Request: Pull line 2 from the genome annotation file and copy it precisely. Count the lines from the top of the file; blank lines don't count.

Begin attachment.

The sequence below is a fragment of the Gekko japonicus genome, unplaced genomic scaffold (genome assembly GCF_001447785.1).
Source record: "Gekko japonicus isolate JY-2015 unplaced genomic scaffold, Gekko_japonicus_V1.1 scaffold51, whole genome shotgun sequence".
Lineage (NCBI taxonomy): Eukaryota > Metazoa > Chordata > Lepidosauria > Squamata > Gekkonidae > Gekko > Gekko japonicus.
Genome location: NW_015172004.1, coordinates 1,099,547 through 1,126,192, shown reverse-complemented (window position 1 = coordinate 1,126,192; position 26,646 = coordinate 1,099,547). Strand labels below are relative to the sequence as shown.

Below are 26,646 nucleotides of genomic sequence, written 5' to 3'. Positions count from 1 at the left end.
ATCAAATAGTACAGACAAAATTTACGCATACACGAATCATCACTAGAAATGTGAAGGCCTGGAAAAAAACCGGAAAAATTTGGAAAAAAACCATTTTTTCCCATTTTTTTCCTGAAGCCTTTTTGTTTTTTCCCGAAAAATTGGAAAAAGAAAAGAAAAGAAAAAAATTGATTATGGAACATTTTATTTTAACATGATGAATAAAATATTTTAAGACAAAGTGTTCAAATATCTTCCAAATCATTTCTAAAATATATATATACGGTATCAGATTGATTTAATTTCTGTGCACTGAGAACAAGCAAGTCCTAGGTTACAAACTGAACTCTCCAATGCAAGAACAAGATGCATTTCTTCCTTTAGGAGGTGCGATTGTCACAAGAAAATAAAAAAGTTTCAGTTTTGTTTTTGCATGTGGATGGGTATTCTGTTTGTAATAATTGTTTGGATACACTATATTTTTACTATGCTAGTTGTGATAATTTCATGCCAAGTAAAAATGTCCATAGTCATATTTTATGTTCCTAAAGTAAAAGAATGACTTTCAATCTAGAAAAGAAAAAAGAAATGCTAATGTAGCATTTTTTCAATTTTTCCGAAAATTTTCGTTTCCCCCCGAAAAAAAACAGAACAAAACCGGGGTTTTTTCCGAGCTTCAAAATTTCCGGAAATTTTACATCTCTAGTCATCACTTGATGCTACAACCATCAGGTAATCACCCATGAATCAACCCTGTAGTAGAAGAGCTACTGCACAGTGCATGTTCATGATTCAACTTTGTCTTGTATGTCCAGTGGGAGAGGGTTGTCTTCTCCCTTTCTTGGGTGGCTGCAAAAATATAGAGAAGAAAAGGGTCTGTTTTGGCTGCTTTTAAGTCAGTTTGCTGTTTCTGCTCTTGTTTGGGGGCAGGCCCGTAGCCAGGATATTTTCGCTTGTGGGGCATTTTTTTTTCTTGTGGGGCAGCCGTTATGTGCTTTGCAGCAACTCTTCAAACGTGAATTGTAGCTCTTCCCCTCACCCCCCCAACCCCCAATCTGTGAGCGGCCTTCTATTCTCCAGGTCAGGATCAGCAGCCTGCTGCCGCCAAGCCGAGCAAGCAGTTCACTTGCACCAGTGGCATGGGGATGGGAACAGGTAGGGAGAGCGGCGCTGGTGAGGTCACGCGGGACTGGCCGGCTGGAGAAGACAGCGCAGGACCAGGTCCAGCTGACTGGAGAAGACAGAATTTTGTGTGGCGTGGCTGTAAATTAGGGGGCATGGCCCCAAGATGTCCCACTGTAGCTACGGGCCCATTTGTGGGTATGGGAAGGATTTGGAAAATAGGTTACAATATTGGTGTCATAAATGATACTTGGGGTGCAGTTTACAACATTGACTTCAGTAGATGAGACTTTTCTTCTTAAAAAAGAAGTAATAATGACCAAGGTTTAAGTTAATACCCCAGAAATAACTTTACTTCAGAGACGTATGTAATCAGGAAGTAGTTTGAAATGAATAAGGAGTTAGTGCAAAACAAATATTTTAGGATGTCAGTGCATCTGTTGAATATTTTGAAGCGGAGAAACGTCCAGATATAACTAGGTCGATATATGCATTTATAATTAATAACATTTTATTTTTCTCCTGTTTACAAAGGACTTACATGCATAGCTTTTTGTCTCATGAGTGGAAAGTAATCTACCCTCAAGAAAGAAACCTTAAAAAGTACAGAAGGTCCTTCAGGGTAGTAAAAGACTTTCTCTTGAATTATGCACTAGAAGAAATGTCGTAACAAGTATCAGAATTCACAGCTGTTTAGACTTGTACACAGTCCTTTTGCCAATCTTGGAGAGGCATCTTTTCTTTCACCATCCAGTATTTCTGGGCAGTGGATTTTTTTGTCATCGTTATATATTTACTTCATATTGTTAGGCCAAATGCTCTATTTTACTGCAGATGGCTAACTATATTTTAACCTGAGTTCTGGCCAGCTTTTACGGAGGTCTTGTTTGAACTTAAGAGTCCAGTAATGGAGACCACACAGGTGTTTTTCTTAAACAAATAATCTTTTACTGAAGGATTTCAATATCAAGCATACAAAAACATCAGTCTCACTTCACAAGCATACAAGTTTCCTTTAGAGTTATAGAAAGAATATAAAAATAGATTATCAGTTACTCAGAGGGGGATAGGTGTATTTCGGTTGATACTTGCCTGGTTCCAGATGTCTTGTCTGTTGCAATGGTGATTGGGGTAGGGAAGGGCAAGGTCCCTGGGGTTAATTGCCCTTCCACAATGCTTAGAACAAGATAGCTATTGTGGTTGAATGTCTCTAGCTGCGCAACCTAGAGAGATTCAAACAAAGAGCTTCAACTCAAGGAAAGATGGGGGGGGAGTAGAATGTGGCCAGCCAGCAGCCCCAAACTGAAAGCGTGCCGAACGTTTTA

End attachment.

Source record: "Gekko japonicus isolate JY-2015 unplaced genomic scaffold, Gekko_japonicus_V1.1 scaffold51, whole genome shotgun sequence".